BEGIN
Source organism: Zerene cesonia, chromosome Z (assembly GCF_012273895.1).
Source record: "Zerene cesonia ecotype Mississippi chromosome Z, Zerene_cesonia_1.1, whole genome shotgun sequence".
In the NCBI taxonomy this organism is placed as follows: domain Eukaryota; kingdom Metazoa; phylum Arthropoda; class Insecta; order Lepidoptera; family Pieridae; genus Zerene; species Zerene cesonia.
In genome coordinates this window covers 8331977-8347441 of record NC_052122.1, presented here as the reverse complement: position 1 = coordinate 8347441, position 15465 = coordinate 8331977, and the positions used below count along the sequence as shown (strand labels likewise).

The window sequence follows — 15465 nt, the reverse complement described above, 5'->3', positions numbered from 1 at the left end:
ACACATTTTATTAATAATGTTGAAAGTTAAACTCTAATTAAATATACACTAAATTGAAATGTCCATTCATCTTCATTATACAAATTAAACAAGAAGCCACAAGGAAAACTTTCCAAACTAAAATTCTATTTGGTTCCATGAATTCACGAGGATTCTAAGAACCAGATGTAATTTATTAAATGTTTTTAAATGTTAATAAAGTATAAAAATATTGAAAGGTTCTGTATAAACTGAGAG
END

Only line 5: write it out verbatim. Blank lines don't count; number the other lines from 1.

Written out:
The window sequence follows — 15465 nt, the reverse complement described above, 5'->3', positions numbered from 1 at the left end: